The crux of the book is its three-part argument in support of rule-of-law in monetary matters. The first two parts of the argument emphasize practical faults with discretionary monetary policy. The third part offers a social philosophic reason to oppose discretion. The three parts of the argument are not themselves novel. Quite to the contrary, they are tried-and-true ideas for those steeped in what Boettke has coined the “mainline” (as opposed to “mainstream”) tradition and in James Buchanan-style constitutional political economy. What is novel is the full laying out of the argument in the context of monetary matters. For readers unfamiliar with the “mainline” tradition or with constitutional political economy, the ideas are clearly articulated and easily accessible. For others, though the underlying ideas may not be new, the read is a worthwhile investment, as the authors offer many salient and striking examples and organize the application of the ideas in helpful ways.

The first part of the argument, laid out in chapter two, is that “knowledge problems” plague contemporary central banking. Modern central bankers are tasked to use their discretion to manage the economy and achieve certain objectives. Just like central planning though, this task is impossible. Even if central bankers had the wisdom to do so, they don’t have the information they need to do so well (and perhaps not even tolerably). Moreover, they face the conundrum that their discretionary interventions are themselves a key source of their knowledge problem.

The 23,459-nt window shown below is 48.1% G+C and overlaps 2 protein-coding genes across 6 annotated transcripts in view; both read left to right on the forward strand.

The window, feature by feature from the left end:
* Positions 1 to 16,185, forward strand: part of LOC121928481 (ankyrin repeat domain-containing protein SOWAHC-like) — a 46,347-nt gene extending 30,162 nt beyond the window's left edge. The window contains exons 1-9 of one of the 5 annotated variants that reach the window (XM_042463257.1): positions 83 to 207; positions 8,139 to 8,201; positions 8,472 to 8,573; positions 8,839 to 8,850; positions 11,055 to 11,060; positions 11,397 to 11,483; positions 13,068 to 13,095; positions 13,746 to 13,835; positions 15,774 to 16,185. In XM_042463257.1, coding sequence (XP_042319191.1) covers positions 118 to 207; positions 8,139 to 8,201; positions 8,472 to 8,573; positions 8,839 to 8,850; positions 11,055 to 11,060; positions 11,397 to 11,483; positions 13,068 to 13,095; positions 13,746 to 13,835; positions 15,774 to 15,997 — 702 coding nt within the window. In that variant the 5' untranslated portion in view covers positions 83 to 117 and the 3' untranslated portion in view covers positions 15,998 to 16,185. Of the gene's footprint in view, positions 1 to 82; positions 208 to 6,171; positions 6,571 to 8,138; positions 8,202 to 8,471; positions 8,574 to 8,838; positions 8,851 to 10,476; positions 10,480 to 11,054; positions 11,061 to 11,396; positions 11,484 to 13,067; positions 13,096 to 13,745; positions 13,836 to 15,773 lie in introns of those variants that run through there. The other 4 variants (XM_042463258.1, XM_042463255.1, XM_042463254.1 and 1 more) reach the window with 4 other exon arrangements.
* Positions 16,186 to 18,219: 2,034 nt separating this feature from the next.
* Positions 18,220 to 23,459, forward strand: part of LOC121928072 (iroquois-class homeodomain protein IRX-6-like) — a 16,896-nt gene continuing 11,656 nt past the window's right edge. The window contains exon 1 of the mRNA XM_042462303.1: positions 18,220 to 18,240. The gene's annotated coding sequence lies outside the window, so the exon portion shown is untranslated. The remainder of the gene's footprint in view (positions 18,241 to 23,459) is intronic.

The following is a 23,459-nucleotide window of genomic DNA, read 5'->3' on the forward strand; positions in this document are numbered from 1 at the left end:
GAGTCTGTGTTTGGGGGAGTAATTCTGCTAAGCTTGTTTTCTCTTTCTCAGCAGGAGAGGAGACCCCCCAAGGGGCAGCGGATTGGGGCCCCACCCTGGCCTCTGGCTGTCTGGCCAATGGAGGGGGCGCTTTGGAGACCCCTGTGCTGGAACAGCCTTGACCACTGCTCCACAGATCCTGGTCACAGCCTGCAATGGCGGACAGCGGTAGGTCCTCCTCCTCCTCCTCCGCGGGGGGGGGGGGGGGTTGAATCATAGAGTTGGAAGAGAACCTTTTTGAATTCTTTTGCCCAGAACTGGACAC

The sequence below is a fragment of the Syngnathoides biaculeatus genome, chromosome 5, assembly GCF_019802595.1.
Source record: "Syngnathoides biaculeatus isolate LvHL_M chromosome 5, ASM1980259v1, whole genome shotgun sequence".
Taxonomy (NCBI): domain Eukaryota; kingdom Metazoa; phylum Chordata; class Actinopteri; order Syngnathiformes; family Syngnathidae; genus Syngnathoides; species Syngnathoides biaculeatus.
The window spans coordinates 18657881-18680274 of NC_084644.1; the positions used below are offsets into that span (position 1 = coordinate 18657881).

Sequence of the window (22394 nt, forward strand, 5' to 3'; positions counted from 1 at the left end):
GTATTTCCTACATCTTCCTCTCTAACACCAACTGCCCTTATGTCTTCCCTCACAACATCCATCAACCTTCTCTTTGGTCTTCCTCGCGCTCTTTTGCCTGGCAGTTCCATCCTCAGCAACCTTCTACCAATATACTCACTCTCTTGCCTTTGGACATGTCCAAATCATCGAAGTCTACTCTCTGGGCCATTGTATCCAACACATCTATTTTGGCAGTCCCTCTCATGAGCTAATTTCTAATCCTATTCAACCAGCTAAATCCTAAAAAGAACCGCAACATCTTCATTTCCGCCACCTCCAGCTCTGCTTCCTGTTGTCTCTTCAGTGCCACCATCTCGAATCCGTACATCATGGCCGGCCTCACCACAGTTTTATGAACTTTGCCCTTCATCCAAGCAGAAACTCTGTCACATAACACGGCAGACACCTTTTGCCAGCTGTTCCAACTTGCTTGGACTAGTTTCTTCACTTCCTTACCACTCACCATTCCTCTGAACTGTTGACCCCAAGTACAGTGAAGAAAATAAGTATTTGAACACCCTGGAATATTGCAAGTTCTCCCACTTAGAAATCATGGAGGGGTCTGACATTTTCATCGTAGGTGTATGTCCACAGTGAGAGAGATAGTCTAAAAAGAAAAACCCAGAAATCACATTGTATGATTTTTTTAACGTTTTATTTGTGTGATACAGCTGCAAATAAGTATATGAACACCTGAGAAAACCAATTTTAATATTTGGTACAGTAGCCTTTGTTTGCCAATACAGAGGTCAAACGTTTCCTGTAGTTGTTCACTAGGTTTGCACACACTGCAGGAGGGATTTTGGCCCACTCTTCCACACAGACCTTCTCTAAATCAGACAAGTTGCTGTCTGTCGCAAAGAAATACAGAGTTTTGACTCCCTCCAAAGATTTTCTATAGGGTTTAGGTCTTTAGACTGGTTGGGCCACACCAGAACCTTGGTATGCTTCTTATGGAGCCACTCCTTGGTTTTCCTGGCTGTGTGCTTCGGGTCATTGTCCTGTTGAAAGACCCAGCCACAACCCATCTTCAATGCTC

The second part of the argument, laid out in chapter three, is that perverse incentives, like knowledge problems, are inherent in discretionary central banking. In particular, central bankers with discretion are, on the authors’ account, central bankers under the influence of the vagaries of politics. As such, their incentives may well not align with pursuit of the public interest.

The third part of the argument is not laid out until chapter six. Here, on the basis that money is property, the authors reason that central banks ought to adhere to the rule of law—a principle on which conservatives, classical liberals, and progressives alike have historically agreed. This part of the argument is likely to be the most unfamiliar to readers, perhaps especially to mainstream economists who are less likely to think in social philosophic terms than those in the mainline tradition.